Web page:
This time, it was Greg Bird, the oft-injured first baseman who has been struggling offensively. Bird was placed on the 10-day IL, retroactive to Sunday, with a left plantar fascia tear.
In a corresponding move, the Yankees called up first baseman Mike Ford from Triple-A Scranton/Wilkes-Barre and signed him to a major league contract.
It's unclear exactly how long Bird will be out. Manager Aaron Boone guessed Tuesday that the injury might keep Bird out "at least a month."
Boone said Bird will be in a boot for the next 10-14 days, and then be re-evaluated. The manager also said this isn't the first time his first baseman has had problems with plantar fasciitis. He has "dealt with some" of it in the past, Boone added.
Outfielder Jacoby Ellsbury, who hasn't played in nearly two years, has been on the Yankees' IL since last season, due in part to his own plantar fascia issue. While continuing to rehab from that foot injury, Ellsbury was transferred Tuesday to the 60-day IL.
Luke Voit will be the Yankees' primary first baseman for the time being, with Ford largely serving as his backup. The Yankees also probably would feel comfortable platooning the two players in a first baseman/designated hitter situation, with Voit perhaps seeing the bulk of action in the DH role.
Of the 14 games he has appeared in this season, Voit has been the DH nine times.
Ford, a New Jersey native, brings a hot bat to the Bronx after slugging five homers and 14 RBIs in 10 Triple-A games this season. He had a 1.364 OPS in that limited action with the RailRiders. The Princeton product has spent his entire career with the Yankees, signing as an undrafted free agent in 2013.
"It's kind of the person I've always been," Ford said of his unique big league journey. "Choosing Princeton out of high school kind of hurt my draft stock a little bit there. I chose it for other reasons -- to set myself up for life after baseball."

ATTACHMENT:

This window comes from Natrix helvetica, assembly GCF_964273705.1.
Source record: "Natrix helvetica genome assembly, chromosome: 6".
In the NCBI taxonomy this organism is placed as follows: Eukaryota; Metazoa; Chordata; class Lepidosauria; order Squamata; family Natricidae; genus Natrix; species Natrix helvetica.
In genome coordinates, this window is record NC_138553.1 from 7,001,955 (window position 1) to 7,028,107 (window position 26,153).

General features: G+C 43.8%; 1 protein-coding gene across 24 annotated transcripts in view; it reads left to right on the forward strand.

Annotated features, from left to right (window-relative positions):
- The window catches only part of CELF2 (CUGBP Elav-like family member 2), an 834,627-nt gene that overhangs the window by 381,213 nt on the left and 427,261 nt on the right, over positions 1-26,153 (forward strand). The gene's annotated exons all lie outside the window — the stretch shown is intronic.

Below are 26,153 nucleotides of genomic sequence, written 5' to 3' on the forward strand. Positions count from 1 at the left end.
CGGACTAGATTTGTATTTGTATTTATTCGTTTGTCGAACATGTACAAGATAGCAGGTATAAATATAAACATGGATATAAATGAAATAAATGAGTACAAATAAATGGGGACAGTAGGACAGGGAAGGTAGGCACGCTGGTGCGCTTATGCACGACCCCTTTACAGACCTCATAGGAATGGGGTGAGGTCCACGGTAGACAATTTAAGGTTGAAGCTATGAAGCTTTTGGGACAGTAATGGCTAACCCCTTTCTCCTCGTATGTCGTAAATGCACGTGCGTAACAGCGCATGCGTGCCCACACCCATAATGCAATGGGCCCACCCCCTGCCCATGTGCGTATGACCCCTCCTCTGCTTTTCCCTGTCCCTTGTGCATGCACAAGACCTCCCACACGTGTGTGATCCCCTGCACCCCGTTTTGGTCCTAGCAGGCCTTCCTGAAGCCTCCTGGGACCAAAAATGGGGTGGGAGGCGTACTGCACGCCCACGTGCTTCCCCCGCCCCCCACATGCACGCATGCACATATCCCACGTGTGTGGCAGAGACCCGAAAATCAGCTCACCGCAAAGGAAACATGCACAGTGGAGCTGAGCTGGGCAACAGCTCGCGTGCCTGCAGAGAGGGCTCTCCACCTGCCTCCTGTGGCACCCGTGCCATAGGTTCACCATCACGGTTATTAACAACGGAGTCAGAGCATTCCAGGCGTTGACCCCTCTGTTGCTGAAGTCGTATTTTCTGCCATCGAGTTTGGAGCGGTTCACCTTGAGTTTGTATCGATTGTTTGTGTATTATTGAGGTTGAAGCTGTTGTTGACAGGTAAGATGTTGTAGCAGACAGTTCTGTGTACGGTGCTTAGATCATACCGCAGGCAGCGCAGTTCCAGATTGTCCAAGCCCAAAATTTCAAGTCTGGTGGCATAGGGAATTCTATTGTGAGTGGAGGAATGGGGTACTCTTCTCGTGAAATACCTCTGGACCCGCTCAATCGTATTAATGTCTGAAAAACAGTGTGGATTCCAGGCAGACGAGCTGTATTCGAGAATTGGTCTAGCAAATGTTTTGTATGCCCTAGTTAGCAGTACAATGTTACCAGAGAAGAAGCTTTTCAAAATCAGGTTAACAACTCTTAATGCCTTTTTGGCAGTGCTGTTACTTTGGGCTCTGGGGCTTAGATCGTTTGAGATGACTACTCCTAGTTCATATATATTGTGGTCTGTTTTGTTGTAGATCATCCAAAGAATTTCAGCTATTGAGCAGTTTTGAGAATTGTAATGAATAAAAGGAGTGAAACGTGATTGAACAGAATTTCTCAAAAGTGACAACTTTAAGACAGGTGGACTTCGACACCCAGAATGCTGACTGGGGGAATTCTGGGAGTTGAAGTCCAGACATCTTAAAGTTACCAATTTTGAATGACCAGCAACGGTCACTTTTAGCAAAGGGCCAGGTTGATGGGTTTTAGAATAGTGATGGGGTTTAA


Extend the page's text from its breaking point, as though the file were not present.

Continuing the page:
Prior to his call-up, Ford had played 561 games in the minors. The 26-year-old admitted that all the time in the minors has made him wonder over the years about when, or if, his first major league contract would come.
"Every player goes through it at certain points, but if you just keep the faith and stay patient, good things happen," Ford said. "You have to take the positives out of each day. It's such a tough game, just mentally on yourself."
With the Yankees playing so close to his hometown, and with several college friends now living and working in New York, Ford anticipated having a large group of supporters in the stands for Tuesday's game.
It's unclear exactly how Bird suffered the injury, but he was seen hobbling up the first-base line after beating out a ground ball against the White Sox on Saturday. He later scored as part of a three-run inning that powered the Yankees to a win.
Boone said the sight of the limping Bird caught the Yankees' attention. Earlier that day, Bird came in for treatment from the Yankees' training staff because he arrived at the ballpark feeling a little sore. Boone nearly scratched him from the start, but Bird felt good enough to play, and made it through the game.
Then on Sunday, the Yankees began testing on Bird's foot.
Bird, who batted under .200 in limited action in each of the previous two seasons, is currently hitting .171 (6-for-35) with one homer and one RBI this season.
He has dealt with shoulder problems throughout his career and had surgery last spring on his right ankle after dealing with another injury to the same ankle the previous season.
With Bird now sidelined, the Yankees once again have a dozen players on their IL.
"We could either dwell on that, or we could go out there and just play, and we have to play with the guys we have," one of the hurt Yankees, reliever Dellin Betances, said.
Added Boone: "Got to roll with it ... [You say] 'What's our reality?' And you deal with it and march on. That's it.
"What's our reality each and every day? Who do we have available? How can we maximize our roster to go out and rack up W's? It's as simple as that. Whether you have all your guys at different points, whether you're a little bit banged up and depleted, you still have to prepare and focus and do all you can to go out there and make it happen. Again, I say, that expectation hasn't changed."
While starter CC Sabathia came off the IL to make a brilliant five-inning, one-hit season debut over the weekend, New York is still missing the likes of Giancarlo Stanton (left biceps strain), Miguel Andujar (small labrum tear), Troy Tulowitzki (left calf strain) and Gary Sanchez (left calf strain), among others.
Red Sox, Yankees limp into first meeting of the season
The Red Sox have struggled to start the season, while the Yankees have been plagued with injuries. It has been a tough April for the traditional powers.